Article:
The SEC's troubling approach to news on the Internet

The Southeastern Conference's new "finalized" media credidentials policy is still troubling to news organizations that regularly cover the storied football schools of the South, despite some concessions from the draft that was leaked last week to an Alabama news organization.

The outrage over the stricter draft version illustrates the way traditional media concepts of "live broadcast rights," control of multimedia rights, "accredited media," and what constitutes coverage are becoming irrelevant. We're in an era where the distinctions between print and broadcast are forever blurred,  where newspapers don't want to be defined by their printed paper technologies and where broadcasting doesn't mean just something transmitted over the air.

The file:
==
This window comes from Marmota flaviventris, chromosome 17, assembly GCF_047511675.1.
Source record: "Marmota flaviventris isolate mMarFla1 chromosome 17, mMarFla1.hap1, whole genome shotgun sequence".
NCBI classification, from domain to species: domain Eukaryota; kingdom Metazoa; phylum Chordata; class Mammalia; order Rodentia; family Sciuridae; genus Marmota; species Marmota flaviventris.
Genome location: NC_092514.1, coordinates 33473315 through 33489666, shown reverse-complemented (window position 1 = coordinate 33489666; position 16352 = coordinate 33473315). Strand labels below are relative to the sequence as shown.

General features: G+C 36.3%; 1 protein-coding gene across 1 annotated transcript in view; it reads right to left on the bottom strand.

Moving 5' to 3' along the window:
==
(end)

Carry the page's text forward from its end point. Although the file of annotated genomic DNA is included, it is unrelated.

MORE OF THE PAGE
For newspapers, TV and other media, the Internet is the news platform of not only the future, but today. That could be any combination of Web site, cell phone, TV screen, Twitter or Facebook, Yahoo, Google or some other other technology or service that I haven't heard of or have forgotten.

It's an era where wondering who's a participant, a journalist or just part of the audience is a valid question. The game-changer -- and a sports analogy is apt in this context -- is that with Social Media the audience is part of the action and "news" is a part of a never-ending stream of information.

I was watching the Little League World Series on ESPN Thursday night. Every time the camera panned to the stands between innings, moms, sisters, dads, brothers and everyone else was texting away on their cell phones to friends, to Twitter, to Facebook, to wherever.

The SEC new policies have left more than one prescient observer of the Internet scratching their heads.

In short, the SEC is out of its league.